To learn more about this research, please visit:

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Rewarding Primary Care Practice Reform with Physician Payment Reform: A Medical Home's Experience

Capital District Physicians' Health Plan’s (CDPHP) medical home pilot began in 2008, with the dual goals of reforming both the practice of primary care in the CDPHP network and payments to these physicians. Dr. Bruce Nash, CDPHP's senior vice president of medical affairs and chief medical officer, explains what sets the two-phase CDPHP program apart from other medical home pilots, how participants met the challenge of practice transformation, and why preliminary pilot results mirror what's going on in the industry today.

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Empowering the Primary Care Nurse in Heart Failure Care

Each week, healthcare professionals respond to a reader's query on an industry issue. This week's expert is Lenore Blank, M.S.N., N.P-C., administrative manager of the heart failure team and pulmonary hypertension program at Hackensack University Medical Center (HUMC).

Question: In the HUMC care model for the heart failure unit, the nurse must intervene when predetermined practice guidelines are not followed. How do you educate nurses and physicians about these roles?

Response: We saw it was important to empower the primary care nurse — the nurse that’s actually doing the daily hands-on work with that patient. We educate and empower this nurse to be able to communicate to the physician what the patient needs — for example, if certain quality indicators were not met. We tried to empower everyone and bring everyone into the loop and make it a multidisciplinary team and shared by all so that everybody was on the same page. If the primary care nurse is not effective with the physician, he or she can ask the advanced practice nurse (APN) to speak with the physician. If there is still some obstruction, we have an avenue to bring it up to our rounding physician on multidisciplinary rounds and upwards.

We’ve been fairly successful with this because our administration embraced this early on. We’ve had huge administrative support in this regard, so it’s been a cultural change in our institution. Everybody knows that these things are required and that this does improve patient care and outcomes. We’ve worked very well as a group and as a team.

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Top 10 Tactics to Improve Medication Adherence

Medication adherence programs can improve patient care and lower healthcare costs by more effectively managing chronic medication utilization. We wanted to see the key components of medication adherence programs.

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Healthcare Transparency: Cost and Quality Report Cards

The concept of public disclosure of quality assessment information has become a highly reliable and valid tool for not only attracting the discerning consumer but also for sizing up the competition. In an e-survey, the Healthcare Intelligence Network polled health plans and hospitals on their quality performance data publishing efforts and asked consumers to discuss their usage of and satisfaction with such measures.

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New Focus of AHA's 2011 Heart Disease Prevention Guidelines

Practical medical advice that works in the “real world” may more effectively prevent cardiovascular disease in women than recommendations based only on findings in clinical research settings, according to the 2011 update to the American Heart Association’s (AHA) cardiovascular disease prevention guidelines for women. First published in 1999, the guidelines until now have been primarily based on findings observed in clinical research. That alone often doesn’t consider the personal and socioeconomic factors that can keep women from following medical advice and treatment. The 2011 update identifies barriers that hinder both patients and doctors from following guidelines, while outlining key strategies for addressing those obstacles.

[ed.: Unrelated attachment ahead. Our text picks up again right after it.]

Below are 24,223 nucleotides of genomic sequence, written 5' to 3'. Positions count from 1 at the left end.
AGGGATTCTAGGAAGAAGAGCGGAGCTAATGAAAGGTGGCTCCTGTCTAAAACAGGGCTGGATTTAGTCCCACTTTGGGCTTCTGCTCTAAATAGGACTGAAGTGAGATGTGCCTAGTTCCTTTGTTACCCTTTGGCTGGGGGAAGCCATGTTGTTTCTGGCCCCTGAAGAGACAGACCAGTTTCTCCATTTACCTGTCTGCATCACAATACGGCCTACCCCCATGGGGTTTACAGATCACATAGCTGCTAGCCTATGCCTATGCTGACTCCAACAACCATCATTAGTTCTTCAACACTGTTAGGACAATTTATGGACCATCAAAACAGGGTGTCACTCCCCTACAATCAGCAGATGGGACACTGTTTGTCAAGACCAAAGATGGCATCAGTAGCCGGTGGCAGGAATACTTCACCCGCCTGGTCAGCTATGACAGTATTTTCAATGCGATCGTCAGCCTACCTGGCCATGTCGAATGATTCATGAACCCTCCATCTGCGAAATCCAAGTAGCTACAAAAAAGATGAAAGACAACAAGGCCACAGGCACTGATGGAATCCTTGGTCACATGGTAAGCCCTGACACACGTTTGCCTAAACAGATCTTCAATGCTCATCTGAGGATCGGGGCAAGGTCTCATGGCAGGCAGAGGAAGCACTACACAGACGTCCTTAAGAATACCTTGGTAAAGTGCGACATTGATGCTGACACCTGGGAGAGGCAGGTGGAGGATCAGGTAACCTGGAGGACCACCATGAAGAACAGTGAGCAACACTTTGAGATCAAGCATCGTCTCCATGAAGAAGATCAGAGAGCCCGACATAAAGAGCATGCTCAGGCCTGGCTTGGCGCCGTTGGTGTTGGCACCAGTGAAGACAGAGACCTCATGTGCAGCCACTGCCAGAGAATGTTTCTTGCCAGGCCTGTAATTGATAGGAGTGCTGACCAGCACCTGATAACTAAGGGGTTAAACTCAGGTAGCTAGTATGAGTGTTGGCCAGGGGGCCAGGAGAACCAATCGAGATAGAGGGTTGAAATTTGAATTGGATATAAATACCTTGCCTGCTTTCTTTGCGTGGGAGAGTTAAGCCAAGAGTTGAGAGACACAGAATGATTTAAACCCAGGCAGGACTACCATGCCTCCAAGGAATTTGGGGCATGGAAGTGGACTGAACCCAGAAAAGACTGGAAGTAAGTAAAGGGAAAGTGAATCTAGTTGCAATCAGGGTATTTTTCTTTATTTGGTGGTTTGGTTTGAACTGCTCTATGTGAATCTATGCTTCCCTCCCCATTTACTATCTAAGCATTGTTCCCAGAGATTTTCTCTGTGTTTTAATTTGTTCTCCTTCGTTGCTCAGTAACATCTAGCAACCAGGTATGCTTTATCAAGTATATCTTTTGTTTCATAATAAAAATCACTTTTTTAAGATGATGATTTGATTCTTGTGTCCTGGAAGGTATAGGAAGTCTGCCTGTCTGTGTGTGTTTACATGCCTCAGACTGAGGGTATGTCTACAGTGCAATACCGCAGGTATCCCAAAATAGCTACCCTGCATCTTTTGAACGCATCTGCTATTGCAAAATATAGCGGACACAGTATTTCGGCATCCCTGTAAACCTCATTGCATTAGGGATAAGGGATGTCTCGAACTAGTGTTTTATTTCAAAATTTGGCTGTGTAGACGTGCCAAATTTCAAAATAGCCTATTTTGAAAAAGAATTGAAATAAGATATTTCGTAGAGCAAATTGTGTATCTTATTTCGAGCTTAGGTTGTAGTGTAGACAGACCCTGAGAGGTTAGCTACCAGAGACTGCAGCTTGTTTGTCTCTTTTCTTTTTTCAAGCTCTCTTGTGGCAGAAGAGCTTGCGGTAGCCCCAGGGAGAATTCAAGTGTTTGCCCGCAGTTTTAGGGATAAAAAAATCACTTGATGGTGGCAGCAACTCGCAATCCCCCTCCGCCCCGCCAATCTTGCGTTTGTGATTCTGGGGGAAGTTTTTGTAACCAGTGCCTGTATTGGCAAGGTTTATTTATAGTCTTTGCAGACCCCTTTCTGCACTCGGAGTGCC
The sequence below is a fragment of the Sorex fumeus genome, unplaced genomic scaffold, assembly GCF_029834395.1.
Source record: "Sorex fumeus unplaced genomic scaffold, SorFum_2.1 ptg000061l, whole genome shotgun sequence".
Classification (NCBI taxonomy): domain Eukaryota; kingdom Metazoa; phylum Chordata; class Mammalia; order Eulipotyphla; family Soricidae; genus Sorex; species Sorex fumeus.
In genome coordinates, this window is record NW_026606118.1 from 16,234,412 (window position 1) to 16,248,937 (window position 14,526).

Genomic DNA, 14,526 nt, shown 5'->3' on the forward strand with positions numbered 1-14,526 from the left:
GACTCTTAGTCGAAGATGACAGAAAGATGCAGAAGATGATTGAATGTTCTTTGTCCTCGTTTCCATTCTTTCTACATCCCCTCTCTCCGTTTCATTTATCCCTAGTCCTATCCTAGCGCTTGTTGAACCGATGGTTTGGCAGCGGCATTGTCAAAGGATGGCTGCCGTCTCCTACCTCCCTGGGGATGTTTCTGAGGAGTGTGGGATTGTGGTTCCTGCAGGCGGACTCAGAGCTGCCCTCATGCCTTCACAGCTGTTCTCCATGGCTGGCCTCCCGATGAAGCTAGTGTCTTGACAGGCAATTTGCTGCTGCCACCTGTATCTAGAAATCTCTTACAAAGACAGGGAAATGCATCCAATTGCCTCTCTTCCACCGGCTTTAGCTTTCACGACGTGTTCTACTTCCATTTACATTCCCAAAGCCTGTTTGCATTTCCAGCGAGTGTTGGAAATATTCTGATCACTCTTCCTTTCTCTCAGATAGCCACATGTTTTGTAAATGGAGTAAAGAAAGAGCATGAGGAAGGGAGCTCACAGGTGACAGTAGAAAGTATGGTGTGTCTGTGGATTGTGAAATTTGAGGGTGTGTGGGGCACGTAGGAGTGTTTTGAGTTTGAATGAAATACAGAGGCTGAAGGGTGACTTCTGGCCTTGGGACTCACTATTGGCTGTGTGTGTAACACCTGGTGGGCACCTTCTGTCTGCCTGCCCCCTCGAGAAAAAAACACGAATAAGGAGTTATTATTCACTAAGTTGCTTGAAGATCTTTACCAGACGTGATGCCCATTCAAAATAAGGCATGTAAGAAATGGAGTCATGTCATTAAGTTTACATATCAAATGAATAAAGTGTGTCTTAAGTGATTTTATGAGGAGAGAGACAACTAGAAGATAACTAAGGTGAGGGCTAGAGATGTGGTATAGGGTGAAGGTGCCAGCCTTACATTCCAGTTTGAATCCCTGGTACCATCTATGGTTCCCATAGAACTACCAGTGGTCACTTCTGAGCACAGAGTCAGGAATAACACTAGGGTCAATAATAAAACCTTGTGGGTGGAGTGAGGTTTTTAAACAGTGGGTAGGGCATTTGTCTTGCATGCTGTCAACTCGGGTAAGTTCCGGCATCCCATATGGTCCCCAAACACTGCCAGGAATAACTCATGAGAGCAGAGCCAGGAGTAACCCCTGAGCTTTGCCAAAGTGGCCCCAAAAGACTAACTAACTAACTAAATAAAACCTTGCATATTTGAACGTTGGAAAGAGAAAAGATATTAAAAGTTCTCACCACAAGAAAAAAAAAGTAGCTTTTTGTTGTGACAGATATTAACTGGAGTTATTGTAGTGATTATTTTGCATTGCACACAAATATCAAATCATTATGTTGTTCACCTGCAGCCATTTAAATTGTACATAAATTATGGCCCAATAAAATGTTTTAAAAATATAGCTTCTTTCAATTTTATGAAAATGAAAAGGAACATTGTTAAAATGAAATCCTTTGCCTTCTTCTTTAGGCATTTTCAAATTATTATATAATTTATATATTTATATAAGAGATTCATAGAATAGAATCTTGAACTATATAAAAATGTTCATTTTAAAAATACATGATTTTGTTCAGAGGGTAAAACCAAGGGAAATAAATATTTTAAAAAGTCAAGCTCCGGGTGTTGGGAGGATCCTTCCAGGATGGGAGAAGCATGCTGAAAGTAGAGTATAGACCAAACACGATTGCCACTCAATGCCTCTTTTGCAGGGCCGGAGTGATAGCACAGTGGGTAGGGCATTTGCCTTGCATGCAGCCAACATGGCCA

To evaluate patient risk, the guidelines incorporate illnesses linked to higher risk of cardiovascular disease in women, including lupus and rheumatoid arthritis, and pregnancy complications such as preeclampsia, gestational diabetes or pregnancy-induced hypertension. According to researchers, women with a history of preeclampsia face double the risk of stroke, heart disease and dangerous clotting in veins during the five to 15 years after pregnancy. Essentially, having pregnancy complications can now be considered equivalent to having failed a stress test.

The updated guidelines also emphasize the importance of recognizing racial and ethnic diversity and its impact on cardiovascular disease. For example, hypertension is a particular problem among African-American women and diabetes among Hispanic women.

Although putting clinical research into practical, everyday adherence can be challenging, solid scientific evidence is still the basis for many of the guidelines, said the researchers. Some commonly considered therapies for women are specifically noted in the guidelines as lacking strong clinical evidence in their effectiveness for preventing cardiovascular disease and, in fact, may be harmful to some women. Those include the use of hormone replacement therapy, antioxidants and folic acid. The update also includes depression screening as part of an overall evaluation of women for cardiovascular risk, because while treating depression has not been shown to directly improve cardiovascular health, depression might affect whether women follow their doctor’s advice.

Despite a growing body of clinical evidence to fight heart disease and stroke in women, more is needed, said the researchers. Coronary heart disease death rates in women dropped by two-thirds from 1980 to 2007, due to both effective treatment and risk factor reduction, according to the American Heart Association, but cardiovascular disease still kills about one woman every minute in the United States. In future studies, researchers should look at interventions during specific times throughout a woman’s lifespan — including puberty, pregnancy and menopause — to identify risks and determine effective prevention opportunities during those critical times, said the researchers. More cost-effective analyses and clinical trial research with male- and female-specific results are also needed, especially regarding risks posed by preventive therapies.

To learn more about this research, please visit:

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Health & Wellness Incentives Use in 2011

Healthcare companies have become increasingly creative in their use of incentives to drive engagement and participation in health and wellness programs. Please share your experiences with incentives by completing HIN's third annual survey on this topic by March 15, 2011. You'll receive a free executive summary of the compiled results, and your responses will be kept strictly confidential.